GitHub Action workflow is executed for a PR from a forked repo if the PR changes the workflow file

According to this thread, actions of a PR from a fork repo will be executed against the fork, and only if the fork is in the beta program.

I tested this by creating a test account (@huynguyendev) that is not in the beta. I then opened up a pull request to TextureGroup/Texture (which is in the beta) from my forked repo. The commit changes Texture’s worflow file to add pull_request event and voila, the workflow is now executed on my PR.

This has the potential of allowing bad actors to run their own scripts by simply opening up PRs on open source projects. Can someone verify if this is in fact intended behavior?

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It allows bad actors to run their own scripts, but only in the context of their own repository. Basically, it works like this:

  1. A repo named foo/bar exists
  2. I fork the repository foo/bar to lee-dohm/bar
  3. I make a change to a workflow on a branch in lee-dohm/bar and open a pull request to foo/bar

Leaving aside the “which repo is in the Actions beta” part, the workflow executes in lee-dohm/bar even though the result is visible in foo/bar. This means that I can’t create a workflow that emails the secrets of foo/bar to me by creating a PR because it would email me the secrets of lee-dohm/bar.

I hope that helps to clarify things.

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Is this still the case?

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This is still the case.  Forked repositories only have a read-only version of the repository token so that they can do a clone, and do not get a copy of workflow secrets.

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Builds should still be triggered even in forks, right? Somehow I don’t see any builds for a fork in this PR 

https://github.com/vega/vega-lite/pull/5438. Is there a setting to enable builds on forks? 

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Hi @lee-dohm  and @ethomson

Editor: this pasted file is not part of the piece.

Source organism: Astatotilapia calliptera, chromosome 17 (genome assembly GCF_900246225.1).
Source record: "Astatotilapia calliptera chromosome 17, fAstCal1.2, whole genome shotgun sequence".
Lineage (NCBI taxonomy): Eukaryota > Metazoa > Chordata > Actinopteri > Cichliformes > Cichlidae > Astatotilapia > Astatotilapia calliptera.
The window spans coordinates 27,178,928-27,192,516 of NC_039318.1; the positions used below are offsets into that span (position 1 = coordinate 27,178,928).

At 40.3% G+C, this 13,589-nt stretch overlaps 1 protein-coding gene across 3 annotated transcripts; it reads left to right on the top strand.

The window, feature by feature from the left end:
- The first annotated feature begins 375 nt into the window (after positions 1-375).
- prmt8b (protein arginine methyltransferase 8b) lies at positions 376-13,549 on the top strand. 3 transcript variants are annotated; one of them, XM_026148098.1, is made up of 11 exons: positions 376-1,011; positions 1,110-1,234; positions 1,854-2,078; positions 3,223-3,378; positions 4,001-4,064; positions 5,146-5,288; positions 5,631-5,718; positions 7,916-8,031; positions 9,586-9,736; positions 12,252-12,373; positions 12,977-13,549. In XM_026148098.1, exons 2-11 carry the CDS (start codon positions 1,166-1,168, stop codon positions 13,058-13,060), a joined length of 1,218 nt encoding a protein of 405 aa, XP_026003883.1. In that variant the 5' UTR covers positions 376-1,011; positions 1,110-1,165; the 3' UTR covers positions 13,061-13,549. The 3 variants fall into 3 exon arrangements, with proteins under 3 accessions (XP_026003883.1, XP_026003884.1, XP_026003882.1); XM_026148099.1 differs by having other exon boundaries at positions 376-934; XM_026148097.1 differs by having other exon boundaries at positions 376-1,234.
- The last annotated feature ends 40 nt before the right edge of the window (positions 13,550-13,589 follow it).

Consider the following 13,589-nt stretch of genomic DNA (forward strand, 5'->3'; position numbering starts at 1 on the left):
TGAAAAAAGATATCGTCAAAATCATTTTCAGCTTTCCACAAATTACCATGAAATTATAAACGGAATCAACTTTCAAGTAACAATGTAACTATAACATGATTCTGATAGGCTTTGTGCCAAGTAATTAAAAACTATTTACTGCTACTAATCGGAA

This limited support for forks is a big adoption problem, I hope you see it.

I wrote a blog post about it where I not only complain but also suggest a very handy possible solution that you could copy from other tools - https://dev.to/derberg/github-actions-when-fascination-turns-into-disappointment-4d75. I hope this helps, somehow.

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As we mentioned in other threads that you’re in - this is something that we’re investigating and working on.

In the meantime, you’re welcome to implement exactly the proposal that you describe in your blog post.  You can trigger a workflow on an issue comment, examine that issue comment for ok-to-test, then do whatever is necessary with secrets.  They’ll be available to that workflow since it’s not running on a pull request event from a fork.

Interesting. But how would I integrate it with pull requests?

For example. I need to enable static code analysis with eslint, and want it on PR of course.

So I would have eslint as part of the workflow that is triggering on issue comment? and I would somehow reference the PR number in the issue comment, so the workflow knows what repo and branch to checkout?

@ethomson, We are also facing the adoption problems for quite some time (nearly 5 months). Our GitHub Action progress is in a standstill due to this limitation.  

Can you give us an ETA ? So that I can pass it on to my colleagues.